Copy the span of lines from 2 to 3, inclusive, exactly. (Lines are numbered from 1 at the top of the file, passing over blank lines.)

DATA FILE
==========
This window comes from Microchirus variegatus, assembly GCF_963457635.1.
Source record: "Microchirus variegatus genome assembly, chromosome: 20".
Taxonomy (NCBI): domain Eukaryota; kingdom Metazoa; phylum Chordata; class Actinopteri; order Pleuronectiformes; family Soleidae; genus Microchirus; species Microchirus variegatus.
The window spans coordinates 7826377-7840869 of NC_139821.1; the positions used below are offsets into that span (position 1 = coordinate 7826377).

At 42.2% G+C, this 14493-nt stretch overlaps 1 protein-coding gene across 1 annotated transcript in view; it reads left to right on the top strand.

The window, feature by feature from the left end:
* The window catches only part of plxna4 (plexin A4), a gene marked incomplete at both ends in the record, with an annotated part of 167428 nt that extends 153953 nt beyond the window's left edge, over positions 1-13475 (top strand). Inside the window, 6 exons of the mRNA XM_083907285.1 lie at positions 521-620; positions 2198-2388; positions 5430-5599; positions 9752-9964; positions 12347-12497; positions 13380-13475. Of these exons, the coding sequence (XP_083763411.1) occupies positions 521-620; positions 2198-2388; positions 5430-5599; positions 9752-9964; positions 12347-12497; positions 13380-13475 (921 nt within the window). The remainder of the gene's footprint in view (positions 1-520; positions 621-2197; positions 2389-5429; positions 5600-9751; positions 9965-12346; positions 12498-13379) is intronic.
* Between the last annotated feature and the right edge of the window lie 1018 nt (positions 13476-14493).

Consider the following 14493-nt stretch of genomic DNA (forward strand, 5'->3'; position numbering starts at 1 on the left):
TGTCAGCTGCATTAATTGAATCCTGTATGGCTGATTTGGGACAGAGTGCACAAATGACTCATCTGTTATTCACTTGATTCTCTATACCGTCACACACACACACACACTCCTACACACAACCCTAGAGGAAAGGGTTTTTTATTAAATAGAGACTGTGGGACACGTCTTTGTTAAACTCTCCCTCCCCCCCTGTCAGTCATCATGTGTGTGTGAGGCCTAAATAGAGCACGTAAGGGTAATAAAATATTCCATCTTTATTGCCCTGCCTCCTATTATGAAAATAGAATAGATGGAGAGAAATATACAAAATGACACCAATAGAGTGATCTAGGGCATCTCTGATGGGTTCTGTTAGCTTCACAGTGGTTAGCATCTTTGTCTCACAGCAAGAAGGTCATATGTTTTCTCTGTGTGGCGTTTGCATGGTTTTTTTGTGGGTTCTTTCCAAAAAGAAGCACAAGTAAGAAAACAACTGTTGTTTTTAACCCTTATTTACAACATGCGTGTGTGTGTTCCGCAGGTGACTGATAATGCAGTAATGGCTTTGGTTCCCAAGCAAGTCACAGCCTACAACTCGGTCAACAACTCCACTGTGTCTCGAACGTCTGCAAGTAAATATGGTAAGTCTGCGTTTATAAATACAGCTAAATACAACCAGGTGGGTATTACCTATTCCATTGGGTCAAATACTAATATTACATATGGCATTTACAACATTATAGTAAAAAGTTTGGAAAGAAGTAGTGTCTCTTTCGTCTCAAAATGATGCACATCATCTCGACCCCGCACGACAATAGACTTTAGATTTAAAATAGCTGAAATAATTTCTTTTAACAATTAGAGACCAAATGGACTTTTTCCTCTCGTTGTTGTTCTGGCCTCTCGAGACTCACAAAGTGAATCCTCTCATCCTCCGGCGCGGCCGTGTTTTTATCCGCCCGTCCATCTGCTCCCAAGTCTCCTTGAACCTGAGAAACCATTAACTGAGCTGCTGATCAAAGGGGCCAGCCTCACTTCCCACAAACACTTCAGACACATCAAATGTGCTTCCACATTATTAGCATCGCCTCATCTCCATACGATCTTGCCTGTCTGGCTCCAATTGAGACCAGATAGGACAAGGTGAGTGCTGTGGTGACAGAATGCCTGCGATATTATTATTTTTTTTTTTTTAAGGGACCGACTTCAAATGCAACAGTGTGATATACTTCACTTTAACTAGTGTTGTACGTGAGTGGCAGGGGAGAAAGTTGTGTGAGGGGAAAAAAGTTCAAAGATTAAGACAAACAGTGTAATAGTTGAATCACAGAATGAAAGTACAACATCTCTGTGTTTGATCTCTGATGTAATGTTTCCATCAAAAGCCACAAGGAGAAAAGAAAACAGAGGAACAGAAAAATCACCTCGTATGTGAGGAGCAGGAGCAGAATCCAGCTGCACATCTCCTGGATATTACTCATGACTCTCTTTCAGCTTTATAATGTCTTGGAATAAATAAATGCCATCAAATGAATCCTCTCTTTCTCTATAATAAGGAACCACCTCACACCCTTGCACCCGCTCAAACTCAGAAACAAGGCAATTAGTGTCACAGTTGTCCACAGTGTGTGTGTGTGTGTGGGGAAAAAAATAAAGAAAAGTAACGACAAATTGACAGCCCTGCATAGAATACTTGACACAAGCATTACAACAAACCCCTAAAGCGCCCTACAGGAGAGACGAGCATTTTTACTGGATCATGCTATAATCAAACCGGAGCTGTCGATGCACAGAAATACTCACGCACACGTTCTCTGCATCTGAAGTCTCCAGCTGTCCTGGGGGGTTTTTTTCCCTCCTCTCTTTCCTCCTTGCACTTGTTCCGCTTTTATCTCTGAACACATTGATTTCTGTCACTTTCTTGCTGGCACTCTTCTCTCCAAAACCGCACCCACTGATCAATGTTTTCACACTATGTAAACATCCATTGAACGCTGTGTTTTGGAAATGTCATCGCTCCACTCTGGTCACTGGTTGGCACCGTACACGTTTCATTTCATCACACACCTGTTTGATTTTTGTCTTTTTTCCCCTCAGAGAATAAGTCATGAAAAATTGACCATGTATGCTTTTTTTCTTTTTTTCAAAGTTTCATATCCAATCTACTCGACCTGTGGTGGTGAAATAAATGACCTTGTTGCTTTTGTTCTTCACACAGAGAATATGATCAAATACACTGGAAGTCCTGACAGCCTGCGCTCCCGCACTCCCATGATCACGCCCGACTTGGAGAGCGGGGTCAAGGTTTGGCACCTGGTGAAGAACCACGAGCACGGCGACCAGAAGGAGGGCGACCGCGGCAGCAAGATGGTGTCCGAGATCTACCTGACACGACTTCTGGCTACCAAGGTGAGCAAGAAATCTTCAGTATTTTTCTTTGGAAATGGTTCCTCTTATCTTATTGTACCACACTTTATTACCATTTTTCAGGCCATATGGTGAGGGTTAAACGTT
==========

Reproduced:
Source record: "Microchirus variegatus genome assembly, chromosome: 20".
Taxonomy (NCBI): domain Eukaryota; kingdom Metazoa; phylum Chordata; class Actinopteri; order Pleuronectiformes; family Soleidae; genus Microchirus; species Microchirus variegatus.